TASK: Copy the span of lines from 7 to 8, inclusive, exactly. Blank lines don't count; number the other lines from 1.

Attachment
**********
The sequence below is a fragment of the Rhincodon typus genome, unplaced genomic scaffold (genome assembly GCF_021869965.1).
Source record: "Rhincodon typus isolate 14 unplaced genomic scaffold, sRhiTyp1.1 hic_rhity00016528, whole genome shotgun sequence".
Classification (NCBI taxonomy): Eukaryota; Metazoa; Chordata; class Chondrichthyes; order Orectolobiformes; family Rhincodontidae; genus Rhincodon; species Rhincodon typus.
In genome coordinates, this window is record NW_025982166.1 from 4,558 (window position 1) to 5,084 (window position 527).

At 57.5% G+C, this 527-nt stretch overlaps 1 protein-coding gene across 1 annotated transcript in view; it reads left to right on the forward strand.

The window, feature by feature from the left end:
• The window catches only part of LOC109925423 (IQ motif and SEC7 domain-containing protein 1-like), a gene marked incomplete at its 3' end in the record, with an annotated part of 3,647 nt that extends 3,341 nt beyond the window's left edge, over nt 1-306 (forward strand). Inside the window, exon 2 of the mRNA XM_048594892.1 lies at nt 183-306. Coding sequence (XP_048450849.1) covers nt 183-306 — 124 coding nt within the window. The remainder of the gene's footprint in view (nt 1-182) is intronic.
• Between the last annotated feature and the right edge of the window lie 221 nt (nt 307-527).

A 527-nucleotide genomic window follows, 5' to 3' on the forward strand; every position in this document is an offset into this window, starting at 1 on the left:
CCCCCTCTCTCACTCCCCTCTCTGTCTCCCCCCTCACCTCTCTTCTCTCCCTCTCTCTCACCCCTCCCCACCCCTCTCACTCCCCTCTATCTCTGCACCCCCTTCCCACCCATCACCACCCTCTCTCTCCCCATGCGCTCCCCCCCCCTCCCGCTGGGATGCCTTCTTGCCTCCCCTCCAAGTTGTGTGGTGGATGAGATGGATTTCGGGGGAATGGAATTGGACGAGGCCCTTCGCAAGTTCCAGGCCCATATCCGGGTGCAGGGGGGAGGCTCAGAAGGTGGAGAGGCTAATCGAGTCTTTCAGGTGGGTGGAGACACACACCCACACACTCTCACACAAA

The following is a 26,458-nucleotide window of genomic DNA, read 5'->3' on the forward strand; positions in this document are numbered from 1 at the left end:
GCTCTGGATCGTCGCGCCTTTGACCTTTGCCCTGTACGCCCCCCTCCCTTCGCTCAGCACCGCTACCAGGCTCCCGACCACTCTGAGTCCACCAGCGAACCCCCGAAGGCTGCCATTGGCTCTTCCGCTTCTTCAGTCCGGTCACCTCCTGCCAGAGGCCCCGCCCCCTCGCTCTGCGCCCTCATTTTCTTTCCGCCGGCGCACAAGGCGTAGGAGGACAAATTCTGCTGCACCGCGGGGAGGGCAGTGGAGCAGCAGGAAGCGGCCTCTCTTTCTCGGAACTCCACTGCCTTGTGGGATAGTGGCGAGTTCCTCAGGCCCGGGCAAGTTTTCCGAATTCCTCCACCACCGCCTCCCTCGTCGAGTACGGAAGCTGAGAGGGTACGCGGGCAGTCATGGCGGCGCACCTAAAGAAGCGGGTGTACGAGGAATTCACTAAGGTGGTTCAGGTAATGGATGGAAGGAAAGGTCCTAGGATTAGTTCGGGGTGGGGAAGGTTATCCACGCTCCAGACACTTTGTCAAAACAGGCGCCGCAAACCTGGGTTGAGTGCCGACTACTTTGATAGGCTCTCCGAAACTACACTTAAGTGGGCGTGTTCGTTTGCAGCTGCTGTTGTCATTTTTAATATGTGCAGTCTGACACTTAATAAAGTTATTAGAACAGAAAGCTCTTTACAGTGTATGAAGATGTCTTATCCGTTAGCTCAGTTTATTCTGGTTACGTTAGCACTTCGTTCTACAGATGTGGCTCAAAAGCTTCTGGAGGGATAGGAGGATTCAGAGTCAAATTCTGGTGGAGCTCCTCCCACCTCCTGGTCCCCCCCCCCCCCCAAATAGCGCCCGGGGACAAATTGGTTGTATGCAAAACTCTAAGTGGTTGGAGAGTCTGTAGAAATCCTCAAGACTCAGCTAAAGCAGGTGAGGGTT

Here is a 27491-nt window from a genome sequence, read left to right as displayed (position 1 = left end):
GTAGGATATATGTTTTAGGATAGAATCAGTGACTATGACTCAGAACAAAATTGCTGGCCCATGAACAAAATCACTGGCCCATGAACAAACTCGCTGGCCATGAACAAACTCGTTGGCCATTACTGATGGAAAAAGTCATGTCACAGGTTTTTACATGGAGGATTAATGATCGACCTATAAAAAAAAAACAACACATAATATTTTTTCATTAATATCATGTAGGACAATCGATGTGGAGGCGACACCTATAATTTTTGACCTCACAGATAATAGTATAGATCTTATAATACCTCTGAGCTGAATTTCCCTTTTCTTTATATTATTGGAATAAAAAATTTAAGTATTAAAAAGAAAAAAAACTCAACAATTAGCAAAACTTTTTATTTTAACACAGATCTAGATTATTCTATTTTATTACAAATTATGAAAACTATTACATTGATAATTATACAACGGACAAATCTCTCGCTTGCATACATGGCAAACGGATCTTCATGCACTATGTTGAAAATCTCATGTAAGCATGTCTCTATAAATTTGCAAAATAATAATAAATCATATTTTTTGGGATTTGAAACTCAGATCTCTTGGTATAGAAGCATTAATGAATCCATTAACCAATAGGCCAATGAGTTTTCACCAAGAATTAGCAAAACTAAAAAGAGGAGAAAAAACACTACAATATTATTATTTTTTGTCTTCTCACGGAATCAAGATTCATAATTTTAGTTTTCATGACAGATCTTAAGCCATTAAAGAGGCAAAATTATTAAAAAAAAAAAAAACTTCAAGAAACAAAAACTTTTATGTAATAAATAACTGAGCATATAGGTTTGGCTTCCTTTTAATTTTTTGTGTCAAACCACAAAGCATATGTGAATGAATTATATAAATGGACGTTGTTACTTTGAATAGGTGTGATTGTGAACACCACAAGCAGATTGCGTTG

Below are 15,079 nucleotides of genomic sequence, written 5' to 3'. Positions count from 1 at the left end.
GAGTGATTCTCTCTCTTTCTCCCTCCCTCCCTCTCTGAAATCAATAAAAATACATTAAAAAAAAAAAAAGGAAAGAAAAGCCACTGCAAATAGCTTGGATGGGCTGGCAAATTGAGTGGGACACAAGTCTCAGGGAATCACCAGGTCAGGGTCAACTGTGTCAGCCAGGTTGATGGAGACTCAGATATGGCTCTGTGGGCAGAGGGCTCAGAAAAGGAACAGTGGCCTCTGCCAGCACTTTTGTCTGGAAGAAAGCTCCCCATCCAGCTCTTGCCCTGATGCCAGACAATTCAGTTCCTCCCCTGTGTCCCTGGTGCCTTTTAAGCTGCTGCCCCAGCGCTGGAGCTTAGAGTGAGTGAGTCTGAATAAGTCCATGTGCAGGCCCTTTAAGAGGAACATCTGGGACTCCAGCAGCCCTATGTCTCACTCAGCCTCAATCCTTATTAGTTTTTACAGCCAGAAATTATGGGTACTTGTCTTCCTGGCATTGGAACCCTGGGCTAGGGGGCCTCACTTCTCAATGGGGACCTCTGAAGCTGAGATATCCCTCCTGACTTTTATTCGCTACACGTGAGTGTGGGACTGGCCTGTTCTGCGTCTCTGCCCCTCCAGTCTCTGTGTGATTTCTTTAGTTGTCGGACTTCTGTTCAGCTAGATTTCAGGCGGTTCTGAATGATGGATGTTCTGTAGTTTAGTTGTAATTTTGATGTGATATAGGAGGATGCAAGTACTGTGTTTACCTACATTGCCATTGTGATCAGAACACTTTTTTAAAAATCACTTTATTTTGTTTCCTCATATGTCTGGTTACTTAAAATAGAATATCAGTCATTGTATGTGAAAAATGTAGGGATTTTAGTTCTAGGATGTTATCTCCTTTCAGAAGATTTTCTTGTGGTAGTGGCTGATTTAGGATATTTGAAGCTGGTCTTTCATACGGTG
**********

• The window catches only part of LOC109925423 (IQ motif and SEC7 domain-containing protein 1-like), a gene marked incomplete at its 3' end in the record, with an annotated part of 3,647 nt that extends 3,341 nt beyond the window's left edge, over nt 1-306 (forward strand). Inside the window, exon 2 of the mRNA XM_048594892.1 lies at nt 183-306. Coding sequence (XP_048450849.1) covers nt 183-306 — 124 coding nt within the window. The remainder of the gene's footprint in view (nt 1-182) is intronic.
• Between the last annotated feature and the right edge of the window lie 221 nt (nt 307-527).